But my how things have changed. God certainly has a sense of humor with us as an ex-gay couple and He has all of this planned out. The way it works at our house is, I do the yard work, wash the cars, maintain the cars, do the laundry and clean the bathrooms. He cooks the meals, cleans the kitchen daily, irons the clothes, vacuums, and other household chores that I hate and he loves. He handles all the money. I hate doing bills, I hate having to keep up with that stuff. If it were up to me to take care of the finances we would be poverty stricken. But at the end of the day, He's the Husband and I am the Wife.

He's the dad to the kids and I am the mom. It works for us. As far as personalities, i have always thought more like a man. I spent most of my childhood as one of the guys and I liked them better. I am learning though that I can have emotions and show them and that does not make me a sissy. There is this horrible misconception out there about gay men and women. When people learn that either of us were gay they are somewhat shocked because they expect him to be a sissy and me to be some butch. Directly on the contrary.

Anyway, I have rambled enough. I just wanted to share that with y'all. There is someone for everyone if that is what God chooses for us. I believe there are those that God calls to celibacy. But he has someone for most of us. I am blessed to have a husband that balances me out so well and he feels the same about me. Where I am weak, he is strong and where he is weak, I am strong. And God fills in all the other spots where we miss the mark.

Madeline C.

Ex-Gay Pride -- "Let the Redeemed of the Lord Say So." Psalms 107:2 "Whom He has redeemed from the power of the devil." That's us, so let's celebrate and tell everyone!

I was thinking about this one experience that I had when I was acting out in adult theaters. This was many years ago now, but I was sitting there, trying to attract this one guy’s attention, but I couldn't.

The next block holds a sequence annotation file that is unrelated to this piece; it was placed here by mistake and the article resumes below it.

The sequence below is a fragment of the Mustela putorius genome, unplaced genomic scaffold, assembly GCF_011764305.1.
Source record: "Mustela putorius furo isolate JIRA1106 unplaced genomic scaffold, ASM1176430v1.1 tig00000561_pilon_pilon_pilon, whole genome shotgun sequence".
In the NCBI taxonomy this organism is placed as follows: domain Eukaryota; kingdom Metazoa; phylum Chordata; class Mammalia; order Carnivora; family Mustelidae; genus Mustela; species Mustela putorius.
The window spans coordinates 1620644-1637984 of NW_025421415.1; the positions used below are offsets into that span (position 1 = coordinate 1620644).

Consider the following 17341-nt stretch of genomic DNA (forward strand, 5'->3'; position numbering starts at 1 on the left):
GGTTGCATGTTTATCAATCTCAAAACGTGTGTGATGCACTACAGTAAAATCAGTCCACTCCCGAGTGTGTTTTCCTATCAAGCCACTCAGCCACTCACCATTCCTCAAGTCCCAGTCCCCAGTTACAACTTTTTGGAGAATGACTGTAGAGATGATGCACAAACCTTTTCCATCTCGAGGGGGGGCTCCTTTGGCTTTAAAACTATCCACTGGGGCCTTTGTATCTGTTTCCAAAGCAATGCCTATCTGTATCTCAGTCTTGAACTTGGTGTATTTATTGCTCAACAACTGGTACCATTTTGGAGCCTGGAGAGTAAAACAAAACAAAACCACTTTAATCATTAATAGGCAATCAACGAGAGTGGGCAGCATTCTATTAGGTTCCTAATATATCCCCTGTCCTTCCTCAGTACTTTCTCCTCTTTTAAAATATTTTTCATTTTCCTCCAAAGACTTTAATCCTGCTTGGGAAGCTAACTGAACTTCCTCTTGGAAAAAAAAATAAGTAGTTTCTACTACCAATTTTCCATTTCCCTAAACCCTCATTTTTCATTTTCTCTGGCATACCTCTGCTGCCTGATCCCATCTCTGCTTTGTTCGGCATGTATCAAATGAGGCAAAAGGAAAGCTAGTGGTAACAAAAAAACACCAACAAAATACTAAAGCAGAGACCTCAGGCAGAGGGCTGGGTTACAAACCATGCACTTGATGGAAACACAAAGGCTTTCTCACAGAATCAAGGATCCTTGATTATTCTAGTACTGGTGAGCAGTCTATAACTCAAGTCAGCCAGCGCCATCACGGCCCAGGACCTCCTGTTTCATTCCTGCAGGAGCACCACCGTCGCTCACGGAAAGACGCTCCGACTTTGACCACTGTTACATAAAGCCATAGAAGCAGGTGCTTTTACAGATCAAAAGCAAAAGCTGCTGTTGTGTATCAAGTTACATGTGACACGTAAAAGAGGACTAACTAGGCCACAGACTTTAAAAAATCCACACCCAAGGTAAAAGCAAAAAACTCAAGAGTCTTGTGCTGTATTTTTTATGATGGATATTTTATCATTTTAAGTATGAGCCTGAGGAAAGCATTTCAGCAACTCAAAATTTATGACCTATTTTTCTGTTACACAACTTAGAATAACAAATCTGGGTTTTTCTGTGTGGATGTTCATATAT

I felt as though there was this bubble over me that was made out of two way mirror material. I could see out, but the other people couldn't see me or interact with me. I kept waving at this one guy, and wanted to attract his attention in the worst way.

All to no avail. I watched him as he went over to the guy next to me and began to be sexually active with that other guy. I watched as he dropped his drawers. Then I saw it. . . . he had active Kaposi's. In other words, he had end stage full-blown AIDS.

I knew beyond a shadow of a doubt that God protected me from it that day. I've often asked myself, "Why did God protect me and yet allowed so many others to get the disease and/or die from it?" I don't have a good answer for that. But I'm grateful. I also know that if I were to ever go and be sexually active with a member of my same sex ever again, (an idea that's totally repulsive to me), that I would most likely contract HIV at that point. Definitely not worth it.

And while I was in boot camp in the service, I could see no action of any kind going on with anybody and thus my struggle was a lot easier than it would have been.


I remember how it was. One reason why militant gay people try so hard to be accepted is because they can't seem to accept themselves---so they want others to do it for them -- for an affirmation. Gays *know* the truth deep inside. Some do their best to follow up on that truth, some try to shove it far enough down into their hearts so they can play "oblivious" games with it, while others try to literally wring it out of their own hearts like water out of a soaked sponge with twisted scripture and social politics--just so they can claim innocence in the sight of God. All just for heartless, empty and meaningless satisfaction of the flesh....pity.

The Healing Path Out of Homosexuality - by a JONAH member

The healing path out of same-sex attractions leads each of us back to the man we are, always were, and deserved to be.

We became attracted to men because we learned to see ourselves as insufficient or not manly. Some of us were taught that we had to hide and lie to avoid pain and get approval. We all tried to connect with masculinity from outside, by loving another man's masculinity.

But none of this is true. We - you - already are sufficiently masculine. The healing process involves realizing this and embracing it.

In this process we do not change ourselves - we return to ourselves, and fulfill ourselves. We finally believe in our own masculinity - which was always there. We finally trust our own worth.